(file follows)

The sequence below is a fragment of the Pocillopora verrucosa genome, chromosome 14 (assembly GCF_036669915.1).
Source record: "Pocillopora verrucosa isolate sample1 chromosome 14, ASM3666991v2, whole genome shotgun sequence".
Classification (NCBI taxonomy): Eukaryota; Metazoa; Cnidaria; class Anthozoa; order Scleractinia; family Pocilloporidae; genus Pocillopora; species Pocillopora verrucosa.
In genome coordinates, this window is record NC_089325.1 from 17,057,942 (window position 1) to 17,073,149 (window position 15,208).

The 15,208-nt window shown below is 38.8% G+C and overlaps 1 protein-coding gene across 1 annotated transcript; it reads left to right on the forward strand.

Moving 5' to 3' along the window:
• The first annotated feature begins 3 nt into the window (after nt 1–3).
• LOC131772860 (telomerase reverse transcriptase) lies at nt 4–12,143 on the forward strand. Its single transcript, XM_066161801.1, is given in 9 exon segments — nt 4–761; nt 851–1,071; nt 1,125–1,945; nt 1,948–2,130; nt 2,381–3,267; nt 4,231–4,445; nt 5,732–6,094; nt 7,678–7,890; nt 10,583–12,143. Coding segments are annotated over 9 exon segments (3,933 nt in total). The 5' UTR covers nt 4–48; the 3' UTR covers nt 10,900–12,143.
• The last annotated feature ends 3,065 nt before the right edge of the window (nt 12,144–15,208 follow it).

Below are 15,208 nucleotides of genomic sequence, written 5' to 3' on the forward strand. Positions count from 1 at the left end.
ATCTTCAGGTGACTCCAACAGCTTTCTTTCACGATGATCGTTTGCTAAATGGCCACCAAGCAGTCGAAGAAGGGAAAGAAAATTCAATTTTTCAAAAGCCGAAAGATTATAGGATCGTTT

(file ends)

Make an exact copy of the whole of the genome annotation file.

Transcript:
The sequence below is a fragment of the Pocillopora verrucosa genome, chromosome 14 (assembly GCF_036669915.1).
Source record: "Pocillopora verrucosa isolate sample1 chromosome 14, ASM3666991v2, whole genome shotgun sequence".
Classification (NCBI taxonomy): Eukaryota; Metazoa; Cnidaria; class Anthozoa; order Scleractinia; family Pocilloporidae; genus Pocillopora; species Pocillopora verrucosa.
In genome coordinates, this window is record NC_089325.1 from 17,057,942 (window position 1) to 17,073,149 (window position 15,208).

The 15,208-nt window shown below is 38.8% G+C and overlaps 1 protein-coding gene across 1 annotated transcript; it reads left to right on the forward strand.

Moving 5' to 3' along the window:
• The first annotated feature begins 3 nt into the window (after nt 1–3).
• LOC131772860 (telomerase reverse transcriptase) lies at nt 4–12,143 on the forward strand. Its single transcript, XM_066161801.1, is given in 9 exon segments — nt 4–761; nt 851–1,071; nt 1,125–1,945; nt 1,948–2,130; nt 2,381–3,267; nt 4,231–4,445; nt 5,732–6,094; nt 7,678–7,890; nt 10,583–12,143. Coding segments are annotated over 9 exon segments (3,933 nt in total). The 5' UTR covers nt 4–48; the 3' UTR covers nt 10,900–12,143.
• The last annotated feature ends 3,065 nt before the right edge of the window (nt 12,144–15,208 follow it).

Below are 15,208 nucleotides of genomic sequence, written 5' to 3' on the forward strand. Positions count from 1 at the left end.
ATCTTCAGGTGACTCCAACAGCTTTCTTTCACGATGATCGTTTGCTAAATGGCCACCAAGCAGTCGAAGAAGGGAAAGAAAATTCAATTTTTCAAAAGCCGAAAGATTATAGGATCGTTT